Park City cops don’t want to be outrun, outjumped or outmuscled | ParkRecord.com

Park City cops don’t want to be outrun, outjumped or outmuscled

by Jay Hamburger The Park Record

A 1 1/2-mile run. And a 300-meter sprint. A jump straight into the air, pushups and sit ups, as well.

They are some of the tests that officers in the Park City Police Department must take twice a year, part of a physical-fitness program the Police Department introduced in 2011.

All sworn officers must submit to the tests, which are given in the spring and fall, and police brass wants them to meet certain standards. The Police Department says the physical fitness of the officers is crucial to their jobs. They might have to pursue a wanted person on their own two feet, thus the running exercises. Or they could be required to tangle with a suspect who does not want to be arrested, calling for the muscles built doing pushups.

"It’s good and getting even better," Capt. Phil Kirk said about the physical fitness of the officer corps in the Police Department, noting that there has been healthy competition between the officers as they have gotten into better shape.

If an officer does not meet the standards, the failure could eventually impact their bonus.

An officer in their first year of the department’s physical-fitness program should complete a 1 1/2-mile run in 17 minutes, 29 seconds. The 300-meter sprint goal in the first year is 1 minute, 23 seconds. Other first-year goals include an 11-inch vertical jump, 18 sit ups in a minute and 9 pushups in a row. The pushups are not timed.

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the fourth year of the program, the officers will be asked to complete the 1 1/2-mile run in 14 minutes, 46 seconds, nearly three minutes faster than the year-one goal. The 300-meter sprint should take 1 minute, 4 seconds and the vertical jump should reach 17.5 inches. The officers should be able to do 21 pushups in a row as well as 29 sit ups in a minute.

The Police Department based the standards on those set by the state Department of Public Safety, the agency that trains law enforcement officers who work in the state. The Police Department held each officer to the same standards regardless of gender or age.

The Police Department last fall noted the physical-fitness program in a wide-ranging report to Mayor Dana Williams and the Park City Council in which City Hall departments provided progress updates.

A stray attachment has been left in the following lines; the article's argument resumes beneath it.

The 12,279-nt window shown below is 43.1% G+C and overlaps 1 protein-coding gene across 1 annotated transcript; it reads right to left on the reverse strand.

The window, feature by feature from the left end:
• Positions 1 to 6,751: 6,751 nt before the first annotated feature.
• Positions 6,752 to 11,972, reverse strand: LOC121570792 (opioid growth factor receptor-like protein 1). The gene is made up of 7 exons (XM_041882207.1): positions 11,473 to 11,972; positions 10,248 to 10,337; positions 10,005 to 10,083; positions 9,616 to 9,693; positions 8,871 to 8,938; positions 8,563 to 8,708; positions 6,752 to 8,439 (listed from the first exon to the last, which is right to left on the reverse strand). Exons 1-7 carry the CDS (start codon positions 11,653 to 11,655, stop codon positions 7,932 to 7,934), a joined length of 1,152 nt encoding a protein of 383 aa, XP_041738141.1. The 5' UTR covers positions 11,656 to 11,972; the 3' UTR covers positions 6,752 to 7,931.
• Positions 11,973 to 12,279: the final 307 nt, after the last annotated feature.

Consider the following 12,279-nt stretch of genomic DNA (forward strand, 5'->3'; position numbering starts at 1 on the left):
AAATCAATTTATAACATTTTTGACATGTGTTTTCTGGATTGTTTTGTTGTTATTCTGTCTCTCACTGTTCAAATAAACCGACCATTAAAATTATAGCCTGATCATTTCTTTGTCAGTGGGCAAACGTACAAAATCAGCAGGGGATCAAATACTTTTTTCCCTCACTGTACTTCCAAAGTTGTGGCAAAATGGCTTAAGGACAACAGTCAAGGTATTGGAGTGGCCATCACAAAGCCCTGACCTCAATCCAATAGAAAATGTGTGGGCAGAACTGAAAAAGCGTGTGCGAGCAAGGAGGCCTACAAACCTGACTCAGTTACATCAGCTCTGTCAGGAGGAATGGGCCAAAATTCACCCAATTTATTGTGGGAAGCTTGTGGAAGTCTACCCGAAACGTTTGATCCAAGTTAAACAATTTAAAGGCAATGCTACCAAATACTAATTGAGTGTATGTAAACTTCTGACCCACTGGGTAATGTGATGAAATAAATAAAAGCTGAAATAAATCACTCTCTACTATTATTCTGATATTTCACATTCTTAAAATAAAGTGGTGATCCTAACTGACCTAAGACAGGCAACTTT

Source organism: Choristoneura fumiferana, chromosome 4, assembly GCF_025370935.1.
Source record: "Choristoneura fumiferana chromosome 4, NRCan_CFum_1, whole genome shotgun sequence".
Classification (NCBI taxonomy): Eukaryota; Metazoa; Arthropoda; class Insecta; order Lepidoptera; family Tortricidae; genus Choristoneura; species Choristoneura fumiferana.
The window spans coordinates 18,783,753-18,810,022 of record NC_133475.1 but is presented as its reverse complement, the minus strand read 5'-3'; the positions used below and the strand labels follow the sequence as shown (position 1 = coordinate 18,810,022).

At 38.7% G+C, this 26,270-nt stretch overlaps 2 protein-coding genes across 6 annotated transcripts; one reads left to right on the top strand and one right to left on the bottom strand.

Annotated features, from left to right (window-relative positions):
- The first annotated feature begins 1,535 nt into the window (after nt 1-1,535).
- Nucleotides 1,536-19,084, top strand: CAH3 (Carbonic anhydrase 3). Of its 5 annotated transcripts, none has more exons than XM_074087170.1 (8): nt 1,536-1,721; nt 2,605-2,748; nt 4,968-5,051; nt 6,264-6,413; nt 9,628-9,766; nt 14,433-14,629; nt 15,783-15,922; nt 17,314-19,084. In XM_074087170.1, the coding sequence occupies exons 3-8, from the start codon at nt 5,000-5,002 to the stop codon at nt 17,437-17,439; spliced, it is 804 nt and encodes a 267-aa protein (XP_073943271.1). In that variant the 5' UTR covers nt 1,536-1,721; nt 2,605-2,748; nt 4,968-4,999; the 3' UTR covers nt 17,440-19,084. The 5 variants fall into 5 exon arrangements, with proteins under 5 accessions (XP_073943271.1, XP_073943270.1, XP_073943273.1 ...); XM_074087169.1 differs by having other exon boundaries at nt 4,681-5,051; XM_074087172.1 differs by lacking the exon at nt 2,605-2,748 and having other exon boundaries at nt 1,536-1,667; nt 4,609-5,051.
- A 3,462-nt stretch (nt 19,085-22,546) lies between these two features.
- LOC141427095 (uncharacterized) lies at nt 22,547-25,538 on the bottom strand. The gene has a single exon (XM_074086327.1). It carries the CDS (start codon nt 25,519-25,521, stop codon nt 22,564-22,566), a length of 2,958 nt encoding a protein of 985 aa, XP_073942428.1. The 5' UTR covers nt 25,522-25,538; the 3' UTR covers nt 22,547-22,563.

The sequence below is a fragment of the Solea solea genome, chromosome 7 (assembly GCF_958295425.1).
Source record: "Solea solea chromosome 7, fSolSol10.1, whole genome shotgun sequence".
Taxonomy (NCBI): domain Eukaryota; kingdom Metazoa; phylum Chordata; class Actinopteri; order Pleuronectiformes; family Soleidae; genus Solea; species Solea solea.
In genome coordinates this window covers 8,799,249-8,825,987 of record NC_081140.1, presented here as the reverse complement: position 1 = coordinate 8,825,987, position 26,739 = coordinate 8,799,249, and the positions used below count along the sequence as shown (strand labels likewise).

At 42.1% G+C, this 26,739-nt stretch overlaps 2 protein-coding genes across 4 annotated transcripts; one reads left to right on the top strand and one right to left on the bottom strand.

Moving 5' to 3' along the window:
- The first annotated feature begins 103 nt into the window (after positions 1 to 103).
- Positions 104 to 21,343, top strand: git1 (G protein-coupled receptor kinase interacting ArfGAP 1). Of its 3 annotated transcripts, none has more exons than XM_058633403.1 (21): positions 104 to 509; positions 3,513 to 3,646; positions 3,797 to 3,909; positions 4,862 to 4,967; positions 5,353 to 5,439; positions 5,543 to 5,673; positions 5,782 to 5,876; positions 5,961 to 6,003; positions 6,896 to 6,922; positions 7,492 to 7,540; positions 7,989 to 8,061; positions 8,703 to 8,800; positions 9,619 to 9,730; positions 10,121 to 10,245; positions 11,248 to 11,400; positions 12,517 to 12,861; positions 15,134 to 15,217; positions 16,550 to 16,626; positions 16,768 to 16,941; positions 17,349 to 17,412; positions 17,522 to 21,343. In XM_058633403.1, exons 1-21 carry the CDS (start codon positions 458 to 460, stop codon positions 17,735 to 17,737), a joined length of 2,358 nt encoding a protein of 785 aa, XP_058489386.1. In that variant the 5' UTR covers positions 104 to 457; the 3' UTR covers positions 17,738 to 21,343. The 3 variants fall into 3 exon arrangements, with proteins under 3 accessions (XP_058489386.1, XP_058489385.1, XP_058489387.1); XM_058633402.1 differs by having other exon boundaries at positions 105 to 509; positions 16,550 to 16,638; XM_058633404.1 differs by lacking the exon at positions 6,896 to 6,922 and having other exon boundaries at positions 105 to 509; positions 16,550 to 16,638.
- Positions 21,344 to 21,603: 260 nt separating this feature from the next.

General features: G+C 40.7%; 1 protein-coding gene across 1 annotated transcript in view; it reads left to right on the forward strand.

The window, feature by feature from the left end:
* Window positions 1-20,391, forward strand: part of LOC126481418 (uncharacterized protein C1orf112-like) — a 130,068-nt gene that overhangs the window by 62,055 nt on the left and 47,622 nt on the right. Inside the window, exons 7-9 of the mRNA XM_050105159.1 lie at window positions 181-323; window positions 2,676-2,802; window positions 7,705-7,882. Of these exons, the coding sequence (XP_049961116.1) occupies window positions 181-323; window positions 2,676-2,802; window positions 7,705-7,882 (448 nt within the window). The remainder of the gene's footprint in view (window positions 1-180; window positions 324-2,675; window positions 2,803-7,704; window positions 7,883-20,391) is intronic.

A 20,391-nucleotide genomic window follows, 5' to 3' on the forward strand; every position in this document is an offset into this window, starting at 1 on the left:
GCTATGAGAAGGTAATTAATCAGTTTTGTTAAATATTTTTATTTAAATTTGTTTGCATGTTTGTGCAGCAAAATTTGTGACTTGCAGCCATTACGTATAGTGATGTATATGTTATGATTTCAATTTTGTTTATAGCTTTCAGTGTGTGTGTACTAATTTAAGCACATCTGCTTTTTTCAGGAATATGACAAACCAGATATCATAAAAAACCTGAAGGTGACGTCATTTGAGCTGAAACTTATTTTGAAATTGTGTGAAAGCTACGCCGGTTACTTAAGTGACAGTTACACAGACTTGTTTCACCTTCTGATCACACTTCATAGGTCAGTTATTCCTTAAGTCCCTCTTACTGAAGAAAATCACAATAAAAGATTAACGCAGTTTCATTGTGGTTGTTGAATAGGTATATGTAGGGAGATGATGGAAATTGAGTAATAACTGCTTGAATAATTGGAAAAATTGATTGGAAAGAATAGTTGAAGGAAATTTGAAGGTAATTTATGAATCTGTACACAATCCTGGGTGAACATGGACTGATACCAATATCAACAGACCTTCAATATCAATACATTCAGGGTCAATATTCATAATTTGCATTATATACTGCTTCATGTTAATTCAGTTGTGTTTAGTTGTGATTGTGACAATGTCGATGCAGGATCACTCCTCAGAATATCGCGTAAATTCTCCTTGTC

In mid-fall, police officers underwent the physical-fitness testing, the second time they have done so. The first was in the spring. Kirk described the results as impressive. He said approximately two-thirds of the officers would have passed had the Police Department been using the fourth-year goals.

Several officers, though, did not meet the first-year goals in some categories, Kirk acknowledged. Not hitting the goal in the 1 1/2-mile run accounted for most of them, he said.

The testing will occur every six months for each officer. The next round is scheduled in April. Police Chief Wade Carpenter said the fitness program could eventually reduce health-insurance rates.

"It sends a message to the public we’re taking our profession seriously," Carpenter said.

The officers have been losing weight since the fitness program was instituted, with Carpenter saying one of the officers has lost upward of 60 pounds. He said officers who are in better shape may more easily break up a fight and have the endurance during a search for a lost person. The chief also said cardiac arrest is the No. 1 killer of police officers on duty and that better fitness reduces stress as well as improves attitudes.

"It makes us all a little nervous at first," said Bob Lucking, a sergeant who has been with the Police Department for about a decade and is the president of the department’s Fraternal Order of Police, adding, "At first, it was, like, uh-oh."

Lucking is the officer who lost the 60-plus pounds. Lucking said he shed 65 pounds as he got in shape, partly a result of the Police Department’s fitness program. Lucking said each of the officers has shown improvement. That has led to a new attitude toward their beats, he said.

"I’m more active, more alert. I don’t mind getting out of my car during foot patrols, business checks," Lucking said.